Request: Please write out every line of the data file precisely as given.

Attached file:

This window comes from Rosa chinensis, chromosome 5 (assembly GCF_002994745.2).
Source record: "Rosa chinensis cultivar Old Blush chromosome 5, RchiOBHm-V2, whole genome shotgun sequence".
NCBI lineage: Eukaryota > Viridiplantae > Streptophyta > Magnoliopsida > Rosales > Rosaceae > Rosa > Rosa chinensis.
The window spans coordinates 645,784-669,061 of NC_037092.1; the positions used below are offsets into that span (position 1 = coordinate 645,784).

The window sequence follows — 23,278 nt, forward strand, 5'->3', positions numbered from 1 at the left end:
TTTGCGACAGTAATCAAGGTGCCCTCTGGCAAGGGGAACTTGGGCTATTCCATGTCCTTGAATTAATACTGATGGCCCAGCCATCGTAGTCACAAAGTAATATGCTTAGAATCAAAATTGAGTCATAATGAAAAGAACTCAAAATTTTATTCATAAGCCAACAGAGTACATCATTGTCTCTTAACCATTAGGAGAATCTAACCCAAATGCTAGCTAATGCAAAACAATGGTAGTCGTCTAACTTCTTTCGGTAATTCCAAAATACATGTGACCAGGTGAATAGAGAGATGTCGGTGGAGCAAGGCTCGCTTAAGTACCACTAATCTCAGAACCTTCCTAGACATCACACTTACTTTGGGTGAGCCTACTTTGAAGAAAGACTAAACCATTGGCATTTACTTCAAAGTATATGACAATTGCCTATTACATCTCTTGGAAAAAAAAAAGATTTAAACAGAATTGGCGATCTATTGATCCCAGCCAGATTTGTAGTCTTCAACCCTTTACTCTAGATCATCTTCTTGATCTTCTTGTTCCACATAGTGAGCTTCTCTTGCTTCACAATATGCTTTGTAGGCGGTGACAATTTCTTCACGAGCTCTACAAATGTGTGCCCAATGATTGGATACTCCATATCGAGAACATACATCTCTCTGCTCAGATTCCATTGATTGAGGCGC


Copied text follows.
This window comes from Rosa chinensis, chromosome 5 (assembly GCF_002994745.2).
Source record: "Rosa chinensis cultivar Old Blush chromosome 5, RchiOBHm-V2, whole genome shotgun sequence".
NCBI lineage: Eukaryota > Viridiplantae > Streptophyta > Magnoliopsida > Rosales > Rosaceae > Rosa > Rosa chinensis.
The window spans coordinates 645,784-669,061 of NC_037092.1; the positions used below are offsets into that span (position 1 = coordinate 645,784).

The window sequence follows — 23,278 nt, forward strand, 5'->3', positions numbered from 1 at the left end:
TTTGCGACAGTAATCAAGGTGCCCTCTGGCAAGGGGAACTTGGGCTATTCCATGTCCTTGAATTAATACTGATGGCCCAGCCATCGTAGTCACAAAGTAATATGCTTAGAATCAAAATTGAGTCATAATGAAAAGAACTCAAAATTTTATTCATAAGCCAACAGAGTACATCATTGTCTCTTAACCATTAGGAGAATCTAACCCAAATGCTAGCTAATGCAAAACAATGGTAGTCGTCTAACTTCTTTCGGTAATTCCAAAATACATGTGACCAGGTGAATAGAGAGATGTCGGTGGAGCAAGGCTCGCTTAAGTACCACTAATCTCAGAACCTTCCTAGACATCACACTTACTTTGGGTGAGCCTACTTTGAAGAAAGACTAAACCATTGGCATTTACTTCAAAGTATATGACAATTGCCTATTACATCTCTTGGAAAAAAAAAAGATTTAAACAGAATTGGCGATCTATTGATCCCAGCCAGATTTGTAGTCTTCAACCCTTTACTCTAGATCATCTTCTTGATCTTCTTGTTCCACATAGTGAGCTTCTCTTGCTTCACAATATGCTTTGTAGGCGGTGACAATTTCTTCACGAGCTCTACAAATGTGTGCCCAATGATTGGATACTCCATATCGAGAACATACATCTCTCTGCTCAGATTCCATTGATTGAGGCGC